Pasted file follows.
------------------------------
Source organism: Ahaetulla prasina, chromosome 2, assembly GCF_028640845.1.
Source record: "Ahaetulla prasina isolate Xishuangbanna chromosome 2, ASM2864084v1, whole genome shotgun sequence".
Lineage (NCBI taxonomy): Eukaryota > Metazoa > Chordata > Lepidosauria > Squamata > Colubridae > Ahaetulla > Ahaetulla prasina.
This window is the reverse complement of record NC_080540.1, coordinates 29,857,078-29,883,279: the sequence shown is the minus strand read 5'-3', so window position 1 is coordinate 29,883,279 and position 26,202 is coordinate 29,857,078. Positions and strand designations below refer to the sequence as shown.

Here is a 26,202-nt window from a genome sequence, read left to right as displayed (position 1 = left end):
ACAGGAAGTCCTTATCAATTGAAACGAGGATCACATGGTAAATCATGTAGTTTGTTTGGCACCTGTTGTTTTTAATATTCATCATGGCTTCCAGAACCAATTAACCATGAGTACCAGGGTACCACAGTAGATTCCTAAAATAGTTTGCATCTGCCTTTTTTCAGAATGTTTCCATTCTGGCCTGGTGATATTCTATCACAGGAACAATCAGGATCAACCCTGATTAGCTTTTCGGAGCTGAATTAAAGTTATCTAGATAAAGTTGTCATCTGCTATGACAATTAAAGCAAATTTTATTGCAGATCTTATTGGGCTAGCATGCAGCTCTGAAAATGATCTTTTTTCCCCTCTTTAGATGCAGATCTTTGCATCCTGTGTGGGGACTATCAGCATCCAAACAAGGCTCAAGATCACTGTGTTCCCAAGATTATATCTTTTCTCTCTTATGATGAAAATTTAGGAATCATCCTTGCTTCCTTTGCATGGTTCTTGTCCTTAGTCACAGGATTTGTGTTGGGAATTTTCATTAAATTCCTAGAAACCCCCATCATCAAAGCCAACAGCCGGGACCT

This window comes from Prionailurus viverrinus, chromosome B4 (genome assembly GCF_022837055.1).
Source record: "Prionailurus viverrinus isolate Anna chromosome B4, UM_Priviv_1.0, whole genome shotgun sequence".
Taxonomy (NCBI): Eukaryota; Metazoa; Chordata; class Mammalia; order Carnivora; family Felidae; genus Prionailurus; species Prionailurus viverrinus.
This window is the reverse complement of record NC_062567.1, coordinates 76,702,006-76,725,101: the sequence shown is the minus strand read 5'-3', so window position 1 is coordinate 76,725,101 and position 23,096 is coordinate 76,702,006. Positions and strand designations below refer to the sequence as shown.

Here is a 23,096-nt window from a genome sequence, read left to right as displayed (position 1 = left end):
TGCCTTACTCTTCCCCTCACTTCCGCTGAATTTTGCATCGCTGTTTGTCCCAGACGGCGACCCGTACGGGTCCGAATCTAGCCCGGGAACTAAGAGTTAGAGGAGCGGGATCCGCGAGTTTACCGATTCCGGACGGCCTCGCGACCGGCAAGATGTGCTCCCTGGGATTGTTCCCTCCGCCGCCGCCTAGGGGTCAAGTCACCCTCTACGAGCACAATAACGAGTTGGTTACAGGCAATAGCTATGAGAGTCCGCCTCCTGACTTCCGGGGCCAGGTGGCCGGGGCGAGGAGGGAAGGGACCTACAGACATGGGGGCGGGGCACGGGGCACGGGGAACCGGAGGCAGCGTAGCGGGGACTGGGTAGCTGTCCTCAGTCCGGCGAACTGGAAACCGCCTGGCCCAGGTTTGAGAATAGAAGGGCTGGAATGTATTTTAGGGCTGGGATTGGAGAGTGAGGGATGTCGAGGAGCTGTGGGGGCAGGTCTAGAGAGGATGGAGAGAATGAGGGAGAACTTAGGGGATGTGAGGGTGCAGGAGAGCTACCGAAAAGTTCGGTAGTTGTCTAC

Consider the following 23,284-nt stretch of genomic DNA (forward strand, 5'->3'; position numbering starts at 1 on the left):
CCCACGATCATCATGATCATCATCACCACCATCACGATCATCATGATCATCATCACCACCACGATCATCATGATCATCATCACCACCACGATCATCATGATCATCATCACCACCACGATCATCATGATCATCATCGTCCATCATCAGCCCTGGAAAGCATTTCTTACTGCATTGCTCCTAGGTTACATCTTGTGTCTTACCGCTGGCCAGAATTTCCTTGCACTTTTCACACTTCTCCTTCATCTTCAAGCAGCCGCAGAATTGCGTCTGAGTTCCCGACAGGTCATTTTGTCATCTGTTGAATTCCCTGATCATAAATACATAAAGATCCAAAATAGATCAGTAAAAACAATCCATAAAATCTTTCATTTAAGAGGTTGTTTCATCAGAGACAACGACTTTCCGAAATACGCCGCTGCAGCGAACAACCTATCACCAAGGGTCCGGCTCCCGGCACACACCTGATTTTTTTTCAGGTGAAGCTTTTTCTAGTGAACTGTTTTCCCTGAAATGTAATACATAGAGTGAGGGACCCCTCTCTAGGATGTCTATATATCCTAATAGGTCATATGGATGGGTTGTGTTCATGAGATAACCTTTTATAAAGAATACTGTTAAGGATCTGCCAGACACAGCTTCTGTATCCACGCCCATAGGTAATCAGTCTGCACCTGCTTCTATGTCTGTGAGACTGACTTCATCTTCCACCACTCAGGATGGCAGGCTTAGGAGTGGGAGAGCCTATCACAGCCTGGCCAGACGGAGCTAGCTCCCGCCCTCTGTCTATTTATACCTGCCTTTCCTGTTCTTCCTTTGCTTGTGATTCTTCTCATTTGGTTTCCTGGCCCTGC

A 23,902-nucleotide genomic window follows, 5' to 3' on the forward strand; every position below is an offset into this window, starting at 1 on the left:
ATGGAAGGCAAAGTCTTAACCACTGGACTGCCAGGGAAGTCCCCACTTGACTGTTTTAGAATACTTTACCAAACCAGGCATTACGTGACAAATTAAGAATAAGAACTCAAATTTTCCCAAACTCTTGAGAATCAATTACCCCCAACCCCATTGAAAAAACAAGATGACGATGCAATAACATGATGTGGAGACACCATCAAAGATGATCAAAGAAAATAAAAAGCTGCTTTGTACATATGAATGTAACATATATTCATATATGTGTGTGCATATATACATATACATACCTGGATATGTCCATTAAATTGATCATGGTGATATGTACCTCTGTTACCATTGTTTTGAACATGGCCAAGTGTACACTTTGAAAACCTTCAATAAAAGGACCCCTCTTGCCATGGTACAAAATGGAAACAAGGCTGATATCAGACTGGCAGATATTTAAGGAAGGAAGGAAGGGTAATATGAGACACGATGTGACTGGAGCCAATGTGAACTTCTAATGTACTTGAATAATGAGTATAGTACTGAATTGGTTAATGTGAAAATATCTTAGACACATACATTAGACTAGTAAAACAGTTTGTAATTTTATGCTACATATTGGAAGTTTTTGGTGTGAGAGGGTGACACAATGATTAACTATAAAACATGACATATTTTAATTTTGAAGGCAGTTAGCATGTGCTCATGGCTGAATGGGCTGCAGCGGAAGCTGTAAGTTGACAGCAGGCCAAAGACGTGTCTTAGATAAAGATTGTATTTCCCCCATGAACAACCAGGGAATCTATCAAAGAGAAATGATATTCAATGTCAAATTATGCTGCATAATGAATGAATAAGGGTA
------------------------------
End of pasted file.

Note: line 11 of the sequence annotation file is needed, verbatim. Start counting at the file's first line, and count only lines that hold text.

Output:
Here is a 23,096-nt window from a genome sequence, read left to right as displayed (position 1 = left end):